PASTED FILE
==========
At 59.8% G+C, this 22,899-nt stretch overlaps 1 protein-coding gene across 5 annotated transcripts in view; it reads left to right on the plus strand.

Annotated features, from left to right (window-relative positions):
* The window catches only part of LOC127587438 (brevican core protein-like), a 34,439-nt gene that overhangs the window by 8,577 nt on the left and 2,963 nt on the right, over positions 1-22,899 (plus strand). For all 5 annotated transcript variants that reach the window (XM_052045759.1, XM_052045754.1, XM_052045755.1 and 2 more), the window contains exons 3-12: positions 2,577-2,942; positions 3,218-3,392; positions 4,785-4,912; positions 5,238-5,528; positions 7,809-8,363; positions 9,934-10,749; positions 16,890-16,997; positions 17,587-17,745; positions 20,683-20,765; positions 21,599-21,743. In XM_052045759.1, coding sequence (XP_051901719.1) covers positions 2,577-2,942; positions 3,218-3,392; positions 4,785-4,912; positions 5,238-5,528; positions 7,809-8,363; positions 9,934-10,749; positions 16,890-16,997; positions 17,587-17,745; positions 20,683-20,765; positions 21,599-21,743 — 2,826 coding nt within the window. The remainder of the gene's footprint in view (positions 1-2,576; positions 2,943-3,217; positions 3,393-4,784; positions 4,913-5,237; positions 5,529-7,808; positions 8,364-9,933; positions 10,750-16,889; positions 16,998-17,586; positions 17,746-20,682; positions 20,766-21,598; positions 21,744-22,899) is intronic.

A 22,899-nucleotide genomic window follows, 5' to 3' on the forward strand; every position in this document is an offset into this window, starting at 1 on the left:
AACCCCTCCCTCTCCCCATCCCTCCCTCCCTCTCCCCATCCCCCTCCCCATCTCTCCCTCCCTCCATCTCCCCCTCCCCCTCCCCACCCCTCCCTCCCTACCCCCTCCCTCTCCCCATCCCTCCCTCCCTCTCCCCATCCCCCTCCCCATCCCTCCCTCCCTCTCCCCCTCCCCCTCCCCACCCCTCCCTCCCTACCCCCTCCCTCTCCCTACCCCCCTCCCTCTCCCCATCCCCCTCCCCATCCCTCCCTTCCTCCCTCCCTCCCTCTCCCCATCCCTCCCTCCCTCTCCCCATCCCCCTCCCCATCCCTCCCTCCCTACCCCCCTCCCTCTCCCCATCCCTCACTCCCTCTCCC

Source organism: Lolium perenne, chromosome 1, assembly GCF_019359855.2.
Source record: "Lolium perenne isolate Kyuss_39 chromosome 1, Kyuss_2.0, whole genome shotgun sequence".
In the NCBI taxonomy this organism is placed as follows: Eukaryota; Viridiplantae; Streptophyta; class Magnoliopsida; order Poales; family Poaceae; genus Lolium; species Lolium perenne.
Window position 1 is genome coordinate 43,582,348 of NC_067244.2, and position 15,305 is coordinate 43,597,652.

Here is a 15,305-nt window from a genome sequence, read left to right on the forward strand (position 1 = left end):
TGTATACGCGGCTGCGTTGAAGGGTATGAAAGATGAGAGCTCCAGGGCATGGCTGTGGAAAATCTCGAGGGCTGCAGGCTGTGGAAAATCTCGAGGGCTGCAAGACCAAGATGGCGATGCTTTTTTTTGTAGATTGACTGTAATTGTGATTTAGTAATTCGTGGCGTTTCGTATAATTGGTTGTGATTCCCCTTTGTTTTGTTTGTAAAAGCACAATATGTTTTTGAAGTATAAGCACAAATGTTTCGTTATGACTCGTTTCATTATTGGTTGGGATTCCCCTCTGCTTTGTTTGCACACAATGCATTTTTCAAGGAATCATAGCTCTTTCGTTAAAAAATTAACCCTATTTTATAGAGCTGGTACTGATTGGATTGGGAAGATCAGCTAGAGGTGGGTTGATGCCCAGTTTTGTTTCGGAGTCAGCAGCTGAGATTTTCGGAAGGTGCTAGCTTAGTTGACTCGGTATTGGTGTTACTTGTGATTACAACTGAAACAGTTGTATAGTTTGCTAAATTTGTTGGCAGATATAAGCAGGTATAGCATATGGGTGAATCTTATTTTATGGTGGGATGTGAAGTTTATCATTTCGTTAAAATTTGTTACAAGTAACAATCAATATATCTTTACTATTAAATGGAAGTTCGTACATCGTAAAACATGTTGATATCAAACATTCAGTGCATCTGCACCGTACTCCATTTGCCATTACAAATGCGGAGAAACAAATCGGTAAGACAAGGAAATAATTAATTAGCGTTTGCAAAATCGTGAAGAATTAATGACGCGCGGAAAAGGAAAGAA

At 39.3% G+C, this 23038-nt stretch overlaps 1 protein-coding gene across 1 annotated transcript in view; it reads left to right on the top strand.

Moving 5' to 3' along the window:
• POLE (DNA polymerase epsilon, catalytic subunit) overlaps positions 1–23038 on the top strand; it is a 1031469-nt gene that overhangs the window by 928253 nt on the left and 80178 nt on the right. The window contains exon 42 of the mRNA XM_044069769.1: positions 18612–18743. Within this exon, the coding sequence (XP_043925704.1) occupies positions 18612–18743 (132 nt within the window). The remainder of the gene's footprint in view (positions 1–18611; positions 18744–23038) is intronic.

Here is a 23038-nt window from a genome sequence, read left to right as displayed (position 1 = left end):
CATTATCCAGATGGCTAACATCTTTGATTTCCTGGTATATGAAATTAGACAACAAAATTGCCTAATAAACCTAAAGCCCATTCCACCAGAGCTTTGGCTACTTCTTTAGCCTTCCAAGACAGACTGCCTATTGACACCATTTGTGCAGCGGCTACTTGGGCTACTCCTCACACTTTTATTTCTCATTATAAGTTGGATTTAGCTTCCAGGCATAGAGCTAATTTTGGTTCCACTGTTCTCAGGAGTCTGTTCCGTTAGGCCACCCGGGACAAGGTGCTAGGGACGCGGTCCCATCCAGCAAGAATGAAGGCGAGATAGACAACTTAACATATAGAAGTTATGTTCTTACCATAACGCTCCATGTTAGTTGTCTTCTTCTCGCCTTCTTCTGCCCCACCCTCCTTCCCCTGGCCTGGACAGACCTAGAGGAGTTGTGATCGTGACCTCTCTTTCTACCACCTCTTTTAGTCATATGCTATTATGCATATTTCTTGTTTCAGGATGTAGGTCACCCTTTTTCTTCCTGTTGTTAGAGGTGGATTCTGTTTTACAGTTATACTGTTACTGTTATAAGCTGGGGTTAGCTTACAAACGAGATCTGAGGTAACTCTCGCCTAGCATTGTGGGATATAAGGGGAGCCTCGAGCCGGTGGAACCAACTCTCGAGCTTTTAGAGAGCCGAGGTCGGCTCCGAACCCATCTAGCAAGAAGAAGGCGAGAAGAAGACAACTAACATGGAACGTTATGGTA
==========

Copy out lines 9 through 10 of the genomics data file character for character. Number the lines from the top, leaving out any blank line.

Window position 1 is genome coordinate 43,582,348 of NC_067244.2, and position 15,305 is coordinate 43,597,652.

Here is a 15,305-nt window from a genome sequence, read left to right on the forward strand (position 1 = left end):